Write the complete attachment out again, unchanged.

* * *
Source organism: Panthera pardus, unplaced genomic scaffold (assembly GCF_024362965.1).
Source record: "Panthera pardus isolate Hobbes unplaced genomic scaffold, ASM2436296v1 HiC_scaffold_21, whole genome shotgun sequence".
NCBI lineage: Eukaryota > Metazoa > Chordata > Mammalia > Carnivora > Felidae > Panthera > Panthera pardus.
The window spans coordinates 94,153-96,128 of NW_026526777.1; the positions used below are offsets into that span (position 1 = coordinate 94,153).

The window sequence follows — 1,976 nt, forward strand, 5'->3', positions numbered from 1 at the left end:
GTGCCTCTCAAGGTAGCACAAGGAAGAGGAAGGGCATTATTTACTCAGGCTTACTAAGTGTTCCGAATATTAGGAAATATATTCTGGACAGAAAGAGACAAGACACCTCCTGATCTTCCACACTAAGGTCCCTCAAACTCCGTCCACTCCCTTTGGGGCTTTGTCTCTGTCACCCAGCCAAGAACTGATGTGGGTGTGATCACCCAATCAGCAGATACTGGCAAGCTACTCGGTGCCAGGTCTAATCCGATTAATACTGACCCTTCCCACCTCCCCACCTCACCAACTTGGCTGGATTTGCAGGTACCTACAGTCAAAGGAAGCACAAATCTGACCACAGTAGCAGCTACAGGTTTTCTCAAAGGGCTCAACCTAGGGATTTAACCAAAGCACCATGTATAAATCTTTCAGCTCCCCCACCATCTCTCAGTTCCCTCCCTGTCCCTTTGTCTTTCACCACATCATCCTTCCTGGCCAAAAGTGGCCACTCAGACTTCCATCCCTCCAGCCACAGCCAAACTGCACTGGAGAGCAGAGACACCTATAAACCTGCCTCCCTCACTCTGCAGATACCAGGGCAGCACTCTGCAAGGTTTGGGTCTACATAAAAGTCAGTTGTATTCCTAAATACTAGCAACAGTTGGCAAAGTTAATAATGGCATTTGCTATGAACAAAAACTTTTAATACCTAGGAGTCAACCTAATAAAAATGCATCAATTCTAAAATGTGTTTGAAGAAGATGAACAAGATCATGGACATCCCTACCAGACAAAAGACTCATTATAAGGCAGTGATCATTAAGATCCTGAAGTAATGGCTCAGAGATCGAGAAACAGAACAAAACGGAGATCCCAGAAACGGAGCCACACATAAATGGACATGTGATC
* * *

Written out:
Source organism: Panthera pardus, unplaced genomic scaffold (assembly GCF_024362965.1).
Source record: "Panthera pardus isolate Hobbes unplaced genomic scaffold, ASM2436296v1 HiC_scaffold_21, whole genome shotgun sequence".
NCBI lineage: Eukaryota > Metazoa > Chordata > Mammalia > Carnivora > Felidae > Panthera > Panthera pardus.
The window spans coordinates 94,153-96,128 of NW_026526777.1; the positions used below are offsets into that span (position 1 = coordinate 94,153).

The window sequence follows — 1,976 nt, forward strand, 5'->3', positions numbered from 1 at the left end:
GTGCCTCTCAAGGTAGCACAAGGAAGAGGAAGGGCATTATTTACTCAGGCTTACTAAGTGTTCCGAATATTAGGAAATATATTCTGGACAGAAAGAGACAAGACACCTCCTGATCTTCCACACTAAGGTCCCTCAAACTCCGTCCACTCCCTTTGGGGCTTTGTCTCTGTCACCCAGCCAAGAACTGATGTGGGTGTGATCACCCAATCAGCAGATACTGGCAAGCTACTCGGTGCCAGGTCTAATCCGATTAATACTGACCCTTCCCACCTCCCCACCTCACCAACTTGGCTGGATTTGCAGGTACCTACAGTCAAAGGAAGCACAAATCTGACCACAGTAGCAGCTACAGGTTTTCTCAAAGGGCTCAACCTAGGGATTTAACCAAAGCACCATGTATAAATCTTTCAGCTCCCCCACCATCTCTCAGTTCCCTCCCTGTCCCTTTGTCTTTCACCACATCATCCTTCCTGGCCAAAAGTGGCCACTCAGACTTCCATCCCTCCAGCCACAGCCAAACTGCACTGGAGAGCAGAGACACCTATAAACCTGCCTCCCTCACTCTGCAGATACCAGGGCAGCACTCTGCAAGGTTTGGGTCTACATAAAAGTCAGTTGTATTCCTAAATACTAGCAACAGTTGGCAAAGTTAATAATGGCATTTGCTATGAACAAAAACTTTTAATACCTAGGAGTCAACCTAATAAAAATGCATCAATTCTAAAATGTGTTTGAAGAAGATGAACAAGATCATGGACATCCCTACCAGACAAAAGACTCATTATAAGGCAGTGATCATTAAGATCCTGAAGTAATGGCTCAGAGATCGAGAAACAGAACAAAACGGAGATCCCAGAAACGGAGCCACACATAAATGGACATGTGATC